Sunday I had the tremendous pleasure of hearing music I wrote for an animated short nearly three years ago come to life on stage in its first ever live performance to picture. The film, Evenfall, tells the story of a young girl wandering through a forest full of neon creatures that both watch out for her and frighten her. Coming from the mind of the wildly talented animator Carolyn Chrisman, this project was our first collaboration and garnered Ms. Chrisman a place in the regional finals for a Student Academy Award. You can see the original project in the video embedded above.
Sunday’s performance was special for two reasons, one being that it happens to be close where a good chunk of my family resides, which means they were able to share in the performance with me. The other reason is that it was also the debut of groundbreaking new software developed by Minnesota based conductor Scott Winters and his company, Ion Concert Media. In film scoring, music is created using very precise techniques to make sure that it falls exactly where it needs to capture moments in the film. Recordings with musicians are made using click tracks so that the precise tempos used in composition translate to the live players so that all of that meticulous timing transfers accurately to the recording. Often for live concerts involving film, the same click technique is used; if you see the orchestra performing with headphones, that is exactly why: they are playing to a click. Again this makes sure all those musical hits line up precisely with the picture.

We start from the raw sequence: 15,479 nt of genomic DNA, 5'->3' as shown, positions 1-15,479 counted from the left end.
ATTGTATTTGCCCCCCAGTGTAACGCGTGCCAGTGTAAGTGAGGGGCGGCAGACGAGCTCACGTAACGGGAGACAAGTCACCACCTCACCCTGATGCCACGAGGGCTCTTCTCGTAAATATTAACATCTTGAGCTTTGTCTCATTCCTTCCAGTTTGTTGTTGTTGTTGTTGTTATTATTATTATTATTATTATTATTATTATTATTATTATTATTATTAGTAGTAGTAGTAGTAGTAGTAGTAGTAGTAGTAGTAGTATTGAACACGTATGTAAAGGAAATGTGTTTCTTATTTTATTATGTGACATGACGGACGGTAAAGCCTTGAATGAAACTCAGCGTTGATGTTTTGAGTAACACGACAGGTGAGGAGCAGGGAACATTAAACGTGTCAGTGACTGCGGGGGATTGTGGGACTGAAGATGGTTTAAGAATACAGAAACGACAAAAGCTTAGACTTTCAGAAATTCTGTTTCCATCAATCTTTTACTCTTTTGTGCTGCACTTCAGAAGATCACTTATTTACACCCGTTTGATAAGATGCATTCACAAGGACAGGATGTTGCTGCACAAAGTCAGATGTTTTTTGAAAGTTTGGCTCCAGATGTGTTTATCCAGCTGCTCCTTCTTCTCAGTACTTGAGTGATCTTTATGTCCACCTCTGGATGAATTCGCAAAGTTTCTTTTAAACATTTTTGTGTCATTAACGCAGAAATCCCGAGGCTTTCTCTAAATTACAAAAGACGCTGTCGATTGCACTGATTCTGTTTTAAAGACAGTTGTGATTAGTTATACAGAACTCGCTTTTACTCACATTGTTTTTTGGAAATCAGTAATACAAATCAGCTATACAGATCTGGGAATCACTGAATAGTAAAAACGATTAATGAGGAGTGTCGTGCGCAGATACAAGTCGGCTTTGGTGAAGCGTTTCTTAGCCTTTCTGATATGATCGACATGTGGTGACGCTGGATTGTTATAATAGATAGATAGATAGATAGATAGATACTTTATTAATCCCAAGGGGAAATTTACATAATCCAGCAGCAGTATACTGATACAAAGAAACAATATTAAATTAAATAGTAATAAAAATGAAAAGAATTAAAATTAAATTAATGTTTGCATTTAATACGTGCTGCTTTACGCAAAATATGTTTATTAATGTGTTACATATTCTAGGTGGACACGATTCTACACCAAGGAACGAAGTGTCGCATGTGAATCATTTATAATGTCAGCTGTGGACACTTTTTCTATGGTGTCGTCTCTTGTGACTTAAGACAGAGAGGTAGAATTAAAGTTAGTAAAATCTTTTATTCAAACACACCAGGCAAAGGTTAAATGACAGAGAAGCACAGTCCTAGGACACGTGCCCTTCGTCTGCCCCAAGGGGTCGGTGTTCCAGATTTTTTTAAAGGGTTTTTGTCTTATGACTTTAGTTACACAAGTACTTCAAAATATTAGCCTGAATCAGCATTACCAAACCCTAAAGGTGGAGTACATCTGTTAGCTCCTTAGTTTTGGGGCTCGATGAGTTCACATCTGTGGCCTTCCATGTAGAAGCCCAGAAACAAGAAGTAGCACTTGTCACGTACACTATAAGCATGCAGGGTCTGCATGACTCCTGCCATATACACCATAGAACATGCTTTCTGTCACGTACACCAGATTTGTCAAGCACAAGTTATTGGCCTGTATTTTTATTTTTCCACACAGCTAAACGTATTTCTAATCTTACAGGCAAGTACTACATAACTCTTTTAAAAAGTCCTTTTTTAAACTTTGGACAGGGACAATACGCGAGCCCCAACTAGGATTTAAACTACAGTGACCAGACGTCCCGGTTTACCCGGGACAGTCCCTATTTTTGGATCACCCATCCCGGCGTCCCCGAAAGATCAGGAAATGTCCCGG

The software that Scott has developed turns this process on its head by making the film itself an instrument that can follow the conductor. So, rather than having to take such painstaking measures to conform the music to picture, the picture can actually be conformed to the music. Using an iPad on stage with the rest of the orchestra, Scott can adjust the playback of the movie to follow the baton of the conductor. In eliminating the need for click, you give back the nuance and interpretation that isn’t possible when playing to a predetermined tempo track. It’s truly remarkable technology that I honestly don’t quite understand. But what I do know is that it has the potential to create a whole new platform for filmmaking and composition: films created for the purpose of live musical accompaniment. I’m sure my colleagues will agree that such a prospect is wildly exciting.